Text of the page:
This book, originally published as a guide for British lieutenants and captains, demonstrates – using General Skeen’s first-hand experience – that improvements in technology, much of it available to both sides, had only a modest impact on infantry fighting in the rugged terrain of the North-West Frontier of India, both before and after the Great War. However, Skeen also demonstrates that the key to enhancing basic infantry effectiveness is using the terrain effectively, maintaining force security and understanding the mountain people.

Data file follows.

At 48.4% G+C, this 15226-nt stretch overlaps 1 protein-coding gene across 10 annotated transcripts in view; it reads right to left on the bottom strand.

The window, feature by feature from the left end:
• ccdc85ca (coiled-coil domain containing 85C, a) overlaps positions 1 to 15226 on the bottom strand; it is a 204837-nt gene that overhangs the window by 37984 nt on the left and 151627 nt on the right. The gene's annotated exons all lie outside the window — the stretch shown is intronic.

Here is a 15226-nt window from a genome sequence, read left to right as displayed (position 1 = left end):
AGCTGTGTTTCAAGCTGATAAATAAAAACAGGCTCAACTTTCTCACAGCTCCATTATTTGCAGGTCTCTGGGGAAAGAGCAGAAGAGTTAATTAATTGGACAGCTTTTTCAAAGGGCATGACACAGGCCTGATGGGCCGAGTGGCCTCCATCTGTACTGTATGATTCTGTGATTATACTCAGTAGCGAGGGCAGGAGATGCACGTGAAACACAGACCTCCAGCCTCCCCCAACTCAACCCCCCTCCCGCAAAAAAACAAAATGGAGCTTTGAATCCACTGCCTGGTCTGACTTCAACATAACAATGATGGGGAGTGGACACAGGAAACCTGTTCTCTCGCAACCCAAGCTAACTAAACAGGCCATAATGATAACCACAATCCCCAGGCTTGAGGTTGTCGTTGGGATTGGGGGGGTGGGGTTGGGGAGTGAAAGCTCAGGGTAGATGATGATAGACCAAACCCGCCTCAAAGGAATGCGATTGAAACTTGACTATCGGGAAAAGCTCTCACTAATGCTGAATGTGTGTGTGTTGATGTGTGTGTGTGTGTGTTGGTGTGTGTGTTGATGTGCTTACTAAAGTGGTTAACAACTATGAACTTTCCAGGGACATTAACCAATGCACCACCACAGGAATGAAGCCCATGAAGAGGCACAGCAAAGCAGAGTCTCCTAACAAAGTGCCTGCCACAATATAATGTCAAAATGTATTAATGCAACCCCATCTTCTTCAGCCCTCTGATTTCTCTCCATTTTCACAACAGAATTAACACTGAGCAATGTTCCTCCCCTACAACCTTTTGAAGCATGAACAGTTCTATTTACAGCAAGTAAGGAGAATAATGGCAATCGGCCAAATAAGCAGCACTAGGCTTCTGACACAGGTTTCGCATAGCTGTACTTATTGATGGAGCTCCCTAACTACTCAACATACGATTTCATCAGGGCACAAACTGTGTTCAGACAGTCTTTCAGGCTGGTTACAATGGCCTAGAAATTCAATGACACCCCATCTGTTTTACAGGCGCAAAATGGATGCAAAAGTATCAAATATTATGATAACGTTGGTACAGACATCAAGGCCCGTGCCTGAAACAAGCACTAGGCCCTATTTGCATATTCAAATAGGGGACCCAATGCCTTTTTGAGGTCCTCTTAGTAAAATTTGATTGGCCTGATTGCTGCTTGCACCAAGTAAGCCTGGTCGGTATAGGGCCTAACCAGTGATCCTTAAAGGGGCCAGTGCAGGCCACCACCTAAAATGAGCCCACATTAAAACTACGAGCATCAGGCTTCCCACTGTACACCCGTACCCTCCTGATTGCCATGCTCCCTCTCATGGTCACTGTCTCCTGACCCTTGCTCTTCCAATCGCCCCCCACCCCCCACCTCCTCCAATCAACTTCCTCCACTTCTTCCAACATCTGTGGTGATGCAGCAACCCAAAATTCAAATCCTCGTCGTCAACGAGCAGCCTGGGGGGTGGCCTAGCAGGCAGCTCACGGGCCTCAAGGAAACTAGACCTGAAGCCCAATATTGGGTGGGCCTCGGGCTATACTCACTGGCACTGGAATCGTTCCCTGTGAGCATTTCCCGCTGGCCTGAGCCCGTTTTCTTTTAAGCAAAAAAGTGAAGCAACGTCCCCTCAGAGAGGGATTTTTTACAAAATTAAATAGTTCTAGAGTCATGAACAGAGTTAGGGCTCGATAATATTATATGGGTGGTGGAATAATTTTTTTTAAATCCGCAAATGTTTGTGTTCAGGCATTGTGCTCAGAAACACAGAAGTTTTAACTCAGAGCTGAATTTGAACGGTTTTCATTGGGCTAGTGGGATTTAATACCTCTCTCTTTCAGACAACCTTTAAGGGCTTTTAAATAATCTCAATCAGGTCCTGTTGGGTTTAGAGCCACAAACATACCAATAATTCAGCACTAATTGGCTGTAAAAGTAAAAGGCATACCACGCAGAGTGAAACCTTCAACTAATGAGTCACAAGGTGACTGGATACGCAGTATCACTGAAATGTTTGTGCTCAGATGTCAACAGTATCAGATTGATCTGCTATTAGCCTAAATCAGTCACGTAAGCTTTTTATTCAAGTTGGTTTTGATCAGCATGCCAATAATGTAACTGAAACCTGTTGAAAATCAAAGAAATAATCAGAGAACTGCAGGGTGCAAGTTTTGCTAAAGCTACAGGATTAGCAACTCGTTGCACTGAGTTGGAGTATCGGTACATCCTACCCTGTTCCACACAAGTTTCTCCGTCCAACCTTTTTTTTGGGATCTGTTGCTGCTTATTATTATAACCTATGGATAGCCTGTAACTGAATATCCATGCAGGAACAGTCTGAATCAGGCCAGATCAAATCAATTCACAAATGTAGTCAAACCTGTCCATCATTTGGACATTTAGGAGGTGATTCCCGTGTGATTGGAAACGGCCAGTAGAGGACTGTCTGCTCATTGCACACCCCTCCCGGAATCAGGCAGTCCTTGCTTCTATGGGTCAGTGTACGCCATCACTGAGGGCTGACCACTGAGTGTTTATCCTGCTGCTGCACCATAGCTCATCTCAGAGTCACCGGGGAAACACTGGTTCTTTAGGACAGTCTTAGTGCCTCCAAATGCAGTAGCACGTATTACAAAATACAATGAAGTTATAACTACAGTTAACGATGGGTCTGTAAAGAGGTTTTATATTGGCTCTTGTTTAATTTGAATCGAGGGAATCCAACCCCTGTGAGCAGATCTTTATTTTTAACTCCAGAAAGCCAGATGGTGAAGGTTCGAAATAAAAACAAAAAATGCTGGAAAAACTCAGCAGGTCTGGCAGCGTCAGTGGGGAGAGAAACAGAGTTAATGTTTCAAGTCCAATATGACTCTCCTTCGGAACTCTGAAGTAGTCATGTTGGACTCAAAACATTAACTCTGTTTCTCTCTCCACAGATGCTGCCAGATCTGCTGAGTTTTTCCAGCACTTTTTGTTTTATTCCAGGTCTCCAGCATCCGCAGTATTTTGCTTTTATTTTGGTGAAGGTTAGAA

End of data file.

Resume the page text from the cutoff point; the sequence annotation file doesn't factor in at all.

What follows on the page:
‘The Mahsud or Wazir is an expert at attacking convoys or small detachments and is assisted by the nature of his country, the ravines being narrow and winding, while the hillsides… are often thickly covered in bushes. He attacks systematically, with special parties being for specific duties, such as the neutralisation of adjacent picquets by fire, support to his advanced parties of swordsmen etc.
‘Ambushes may sometimes open by a few shots from one side of a nullah. Untrained troops rush to cover on the side from which the fire comes. This is what is waited for. Heavy accurate fire from the other bank then finishes the party.’
Pamphlet issued by HQ Waziristan District, 1924